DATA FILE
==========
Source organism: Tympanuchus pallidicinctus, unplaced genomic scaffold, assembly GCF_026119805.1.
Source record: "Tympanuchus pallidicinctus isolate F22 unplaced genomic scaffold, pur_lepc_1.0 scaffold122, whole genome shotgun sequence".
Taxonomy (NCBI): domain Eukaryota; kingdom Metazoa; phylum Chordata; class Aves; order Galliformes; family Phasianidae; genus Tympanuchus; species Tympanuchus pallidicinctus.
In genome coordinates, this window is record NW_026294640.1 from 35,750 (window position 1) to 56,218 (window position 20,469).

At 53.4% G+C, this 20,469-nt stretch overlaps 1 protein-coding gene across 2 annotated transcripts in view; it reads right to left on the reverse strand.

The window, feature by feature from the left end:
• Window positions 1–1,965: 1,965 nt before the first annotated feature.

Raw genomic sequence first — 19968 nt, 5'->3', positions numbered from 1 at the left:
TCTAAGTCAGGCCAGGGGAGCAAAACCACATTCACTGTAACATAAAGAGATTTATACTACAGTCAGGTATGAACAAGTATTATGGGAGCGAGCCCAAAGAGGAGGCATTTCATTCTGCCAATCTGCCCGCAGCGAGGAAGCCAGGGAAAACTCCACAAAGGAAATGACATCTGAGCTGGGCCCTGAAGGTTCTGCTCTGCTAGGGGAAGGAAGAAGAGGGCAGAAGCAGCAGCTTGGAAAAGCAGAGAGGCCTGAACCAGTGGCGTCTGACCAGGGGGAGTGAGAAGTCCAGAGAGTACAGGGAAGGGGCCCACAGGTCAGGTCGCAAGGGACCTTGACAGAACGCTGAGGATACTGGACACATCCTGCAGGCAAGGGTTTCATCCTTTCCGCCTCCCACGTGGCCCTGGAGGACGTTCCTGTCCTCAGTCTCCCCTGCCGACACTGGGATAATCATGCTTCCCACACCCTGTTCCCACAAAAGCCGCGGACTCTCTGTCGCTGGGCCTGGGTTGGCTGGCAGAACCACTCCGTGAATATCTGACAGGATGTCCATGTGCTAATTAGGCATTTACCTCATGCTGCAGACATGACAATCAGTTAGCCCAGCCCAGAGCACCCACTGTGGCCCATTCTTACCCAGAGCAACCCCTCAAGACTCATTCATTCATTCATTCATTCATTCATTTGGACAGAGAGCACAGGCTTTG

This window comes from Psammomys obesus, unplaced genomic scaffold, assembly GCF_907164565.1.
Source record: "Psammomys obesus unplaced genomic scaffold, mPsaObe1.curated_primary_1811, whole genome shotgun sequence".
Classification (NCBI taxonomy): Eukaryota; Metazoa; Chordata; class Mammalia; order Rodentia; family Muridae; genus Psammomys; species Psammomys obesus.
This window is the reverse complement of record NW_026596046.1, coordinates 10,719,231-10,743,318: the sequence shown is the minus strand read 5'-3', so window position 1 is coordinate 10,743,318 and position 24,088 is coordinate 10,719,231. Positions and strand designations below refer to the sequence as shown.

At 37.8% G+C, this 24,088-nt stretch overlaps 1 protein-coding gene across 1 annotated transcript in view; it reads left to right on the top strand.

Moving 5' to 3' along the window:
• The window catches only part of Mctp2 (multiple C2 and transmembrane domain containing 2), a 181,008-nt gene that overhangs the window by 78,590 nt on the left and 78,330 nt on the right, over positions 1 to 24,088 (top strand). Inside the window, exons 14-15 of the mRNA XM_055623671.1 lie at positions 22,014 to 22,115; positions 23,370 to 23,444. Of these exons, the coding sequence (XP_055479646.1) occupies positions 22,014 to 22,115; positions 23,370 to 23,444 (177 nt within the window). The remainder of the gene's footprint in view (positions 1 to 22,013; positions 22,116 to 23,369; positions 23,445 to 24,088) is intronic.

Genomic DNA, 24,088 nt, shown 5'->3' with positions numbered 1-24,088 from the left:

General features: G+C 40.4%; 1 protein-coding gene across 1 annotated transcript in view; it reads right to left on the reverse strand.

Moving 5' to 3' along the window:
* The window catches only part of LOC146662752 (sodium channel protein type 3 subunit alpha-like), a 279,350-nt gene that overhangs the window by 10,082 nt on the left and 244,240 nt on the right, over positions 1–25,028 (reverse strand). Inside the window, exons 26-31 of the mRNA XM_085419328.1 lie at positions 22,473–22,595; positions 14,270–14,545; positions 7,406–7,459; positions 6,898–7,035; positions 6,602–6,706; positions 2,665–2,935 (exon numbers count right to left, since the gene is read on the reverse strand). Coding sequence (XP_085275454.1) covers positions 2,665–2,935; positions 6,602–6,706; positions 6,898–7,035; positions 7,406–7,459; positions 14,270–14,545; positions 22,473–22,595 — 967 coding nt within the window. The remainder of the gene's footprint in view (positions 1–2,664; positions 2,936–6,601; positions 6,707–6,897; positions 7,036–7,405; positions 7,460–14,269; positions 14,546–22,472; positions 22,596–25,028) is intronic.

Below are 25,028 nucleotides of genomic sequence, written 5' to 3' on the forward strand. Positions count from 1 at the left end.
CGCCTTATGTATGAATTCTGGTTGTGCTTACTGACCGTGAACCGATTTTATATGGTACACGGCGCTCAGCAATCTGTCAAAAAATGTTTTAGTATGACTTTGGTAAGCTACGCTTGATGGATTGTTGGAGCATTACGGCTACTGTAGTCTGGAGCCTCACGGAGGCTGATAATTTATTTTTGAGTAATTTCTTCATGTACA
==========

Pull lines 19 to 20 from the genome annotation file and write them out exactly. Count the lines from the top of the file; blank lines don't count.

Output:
Moving 5' to 3' along the window:
* The window catches only part of LOC146662752 (sodium channel protein type 3 subunit alpha-like), a 279,350-nt gene that overhangs the window by 10,082 nt on the left and 244,240 nt on the right, over positions 1–25,028 (reverse strand). Inside the window, exons 26-31 of the mRNA XM_085419328.1 lie at positions 22,473–22,595; positions 14,270–14,545; positions 7,406–7,459; positions 6,898–7,035; positions 6,602–6,706; positions 2,665–2,935 (exon numbers count right to left, since the gene is read on the reverse strand). Coding sequence (XP_085275454.1) covers positions 2,665–2,935; positions 6,602–6,706; positions 6,898–7,035; positions 7,406–7,459; positions 14,270–14,545; positions 22,473–22,595 — 967 coding nt within the window. The remainder of the gene's footprint in view (positions 1–2,664; positions 2,936–6,601; positions 6,707–6,897; positions 7,036–7,405; positions 7,460–14,269; positions 14,546–22,472; positions 22,596–25,028) is intronic.